To the Editor:—

Congratulations to the authors for this excellent study. Some comments: The equal analgesic effectiveness in both epidural analgesia (EDA) and intravenous patient-controlled analgesia (PCA) in this study 1is surprising. Our own and others experiences have demonstrated superior dynamic pain relief during EDA versus  intravenous PCA, 2,3also after abdominal aortic surgery. 4The authors have improved analgesic effectiveness of intravenous PCA by a background infusion, with an initial dosage of 80 μg/h fentanyl plus 40 μg on demand. Calculations result in a possible cumulative fentanyl consumption of approximately 2 mg/24 h. The intravenous infusion of fentanyl (75 μ g/h) induces ventilatory disturbances, and in some patients severe respiratory insufficiency or apnea. 5The additional use of a background infusion during intravenous PCA increases the risk of respiratory depression about five-fold. 3Therefore background infusion during intravenous PCA is not recommended for routine postoperative analgesia on the ward, especially in patients with higher risk. 6Increased dosages of opioids may induce sleep disturbances, fatigue, and disability 7, which all are undesired side effects after high-risk surgery. These doubts do not refer to special study conditions, but to routine analgesia on the ward.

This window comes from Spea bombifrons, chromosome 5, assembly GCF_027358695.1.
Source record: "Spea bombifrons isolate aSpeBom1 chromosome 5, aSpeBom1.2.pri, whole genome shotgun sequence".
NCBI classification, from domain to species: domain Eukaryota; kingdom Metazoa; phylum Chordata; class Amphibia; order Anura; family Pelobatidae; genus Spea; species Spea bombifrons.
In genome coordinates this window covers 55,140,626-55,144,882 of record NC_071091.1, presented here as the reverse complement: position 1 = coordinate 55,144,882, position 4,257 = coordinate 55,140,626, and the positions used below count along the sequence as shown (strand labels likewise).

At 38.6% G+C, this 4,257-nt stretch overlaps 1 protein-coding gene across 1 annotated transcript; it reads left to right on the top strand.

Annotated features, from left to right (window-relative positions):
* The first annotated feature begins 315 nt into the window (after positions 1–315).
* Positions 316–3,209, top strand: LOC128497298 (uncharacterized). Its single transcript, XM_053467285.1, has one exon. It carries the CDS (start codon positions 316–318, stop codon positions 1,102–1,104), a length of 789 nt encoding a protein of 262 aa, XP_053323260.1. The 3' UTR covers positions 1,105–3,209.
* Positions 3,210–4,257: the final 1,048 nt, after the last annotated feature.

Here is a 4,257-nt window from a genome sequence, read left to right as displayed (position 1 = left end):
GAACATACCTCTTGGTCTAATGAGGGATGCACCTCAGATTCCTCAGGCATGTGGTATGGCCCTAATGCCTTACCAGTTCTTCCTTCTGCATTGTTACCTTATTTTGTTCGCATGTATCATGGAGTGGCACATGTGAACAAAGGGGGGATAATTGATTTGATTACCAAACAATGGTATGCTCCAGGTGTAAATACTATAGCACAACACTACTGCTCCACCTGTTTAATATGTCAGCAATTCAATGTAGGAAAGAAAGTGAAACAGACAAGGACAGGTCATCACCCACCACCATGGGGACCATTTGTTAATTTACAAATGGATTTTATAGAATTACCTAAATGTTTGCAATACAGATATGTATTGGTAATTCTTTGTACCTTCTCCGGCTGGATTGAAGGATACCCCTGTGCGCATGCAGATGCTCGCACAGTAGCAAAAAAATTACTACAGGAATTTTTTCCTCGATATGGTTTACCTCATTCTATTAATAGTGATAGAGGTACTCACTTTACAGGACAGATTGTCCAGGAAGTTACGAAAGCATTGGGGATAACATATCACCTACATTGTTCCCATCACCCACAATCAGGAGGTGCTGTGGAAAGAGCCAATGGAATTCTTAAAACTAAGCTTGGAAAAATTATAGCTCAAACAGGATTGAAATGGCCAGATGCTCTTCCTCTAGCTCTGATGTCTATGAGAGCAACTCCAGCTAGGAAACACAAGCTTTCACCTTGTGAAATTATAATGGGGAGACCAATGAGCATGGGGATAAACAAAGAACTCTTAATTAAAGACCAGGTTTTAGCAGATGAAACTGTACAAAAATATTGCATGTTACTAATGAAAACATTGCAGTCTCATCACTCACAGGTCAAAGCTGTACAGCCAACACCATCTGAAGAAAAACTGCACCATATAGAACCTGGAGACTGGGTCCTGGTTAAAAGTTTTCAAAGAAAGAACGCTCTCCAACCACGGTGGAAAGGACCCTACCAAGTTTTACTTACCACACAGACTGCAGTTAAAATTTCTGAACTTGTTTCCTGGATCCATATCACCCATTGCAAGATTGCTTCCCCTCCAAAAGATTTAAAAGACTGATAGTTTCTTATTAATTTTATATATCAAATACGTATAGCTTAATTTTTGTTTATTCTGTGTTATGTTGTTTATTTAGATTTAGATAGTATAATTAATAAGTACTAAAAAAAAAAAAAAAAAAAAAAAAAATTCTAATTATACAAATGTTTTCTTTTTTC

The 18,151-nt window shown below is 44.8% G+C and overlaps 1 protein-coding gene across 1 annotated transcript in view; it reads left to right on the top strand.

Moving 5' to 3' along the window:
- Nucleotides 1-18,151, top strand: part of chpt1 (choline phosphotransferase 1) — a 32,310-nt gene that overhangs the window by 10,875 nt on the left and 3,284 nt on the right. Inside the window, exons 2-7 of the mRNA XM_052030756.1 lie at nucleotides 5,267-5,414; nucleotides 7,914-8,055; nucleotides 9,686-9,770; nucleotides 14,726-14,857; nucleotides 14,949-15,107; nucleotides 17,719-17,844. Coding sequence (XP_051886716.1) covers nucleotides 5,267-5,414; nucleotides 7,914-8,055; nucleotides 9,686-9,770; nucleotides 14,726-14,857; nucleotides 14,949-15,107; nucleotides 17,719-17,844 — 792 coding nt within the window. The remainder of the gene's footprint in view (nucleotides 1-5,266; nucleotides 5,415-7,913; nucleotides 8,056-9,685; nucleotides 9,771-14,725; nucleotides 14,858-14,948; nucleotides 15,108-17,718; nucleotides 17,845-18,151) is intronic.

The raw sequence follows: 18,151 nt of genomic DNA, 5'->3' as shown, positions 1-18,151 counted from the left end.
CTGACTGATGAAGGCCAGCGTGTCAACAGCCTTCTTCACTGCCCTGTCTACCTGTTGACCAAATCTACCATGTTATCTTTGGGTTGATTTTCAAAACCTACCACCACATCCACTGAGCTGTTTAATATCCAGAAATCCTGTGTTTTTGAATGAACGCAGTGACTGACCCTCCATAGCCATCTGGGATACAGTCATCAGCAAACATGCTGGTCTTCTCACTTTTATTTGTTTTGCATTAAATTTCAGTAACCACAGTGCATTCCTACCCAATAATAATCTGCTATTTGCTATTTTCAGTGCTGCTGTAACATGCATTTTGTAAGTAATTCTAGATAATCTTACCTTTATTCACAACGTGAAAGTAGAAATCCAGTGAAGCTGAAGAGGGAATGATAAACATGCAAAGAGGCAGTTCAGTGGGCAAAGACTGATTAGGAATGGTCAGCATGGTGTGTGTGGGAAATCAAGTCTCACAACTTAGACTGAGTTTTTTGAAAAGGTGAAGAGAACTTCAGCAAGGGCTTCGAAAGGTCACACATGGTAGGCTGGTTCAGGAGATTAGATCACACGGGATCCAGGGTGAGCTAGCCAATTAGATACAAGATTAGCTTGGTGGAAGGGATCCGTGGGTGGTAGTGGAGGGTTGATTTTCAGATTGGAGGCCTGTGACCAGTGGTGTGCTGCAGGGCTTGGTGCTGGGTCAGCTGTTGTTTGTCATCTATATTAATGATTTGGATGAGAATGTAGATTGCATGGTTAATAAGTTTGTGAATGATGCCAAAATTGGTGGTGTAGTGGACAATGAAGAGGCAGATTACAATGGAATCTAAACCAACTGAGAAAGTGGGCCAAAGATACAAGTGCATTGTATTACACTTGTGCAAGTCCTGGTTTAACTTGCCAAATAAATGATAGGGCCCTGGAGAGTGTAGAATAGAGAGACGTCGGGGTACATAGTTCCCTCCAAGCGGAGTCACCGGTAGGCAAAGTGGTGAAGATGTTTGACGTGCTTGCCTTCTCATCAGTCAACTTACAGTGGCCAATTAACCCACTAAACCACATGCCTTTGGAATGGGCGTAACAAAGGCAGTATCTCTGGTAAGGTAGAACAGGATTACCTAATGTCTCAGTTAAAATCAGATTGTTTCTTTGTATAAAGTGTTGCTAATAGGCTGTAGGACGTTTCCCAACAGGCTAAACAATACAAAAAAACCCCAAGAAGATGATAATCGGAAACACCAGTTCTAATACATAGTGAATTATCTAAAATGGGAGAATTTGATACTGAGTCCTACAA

Two questions: how high was the fentanyl consumption during intravenous PCA and EDA at days 1, 2, and 3? Did side effects from fentanyl occur?

References

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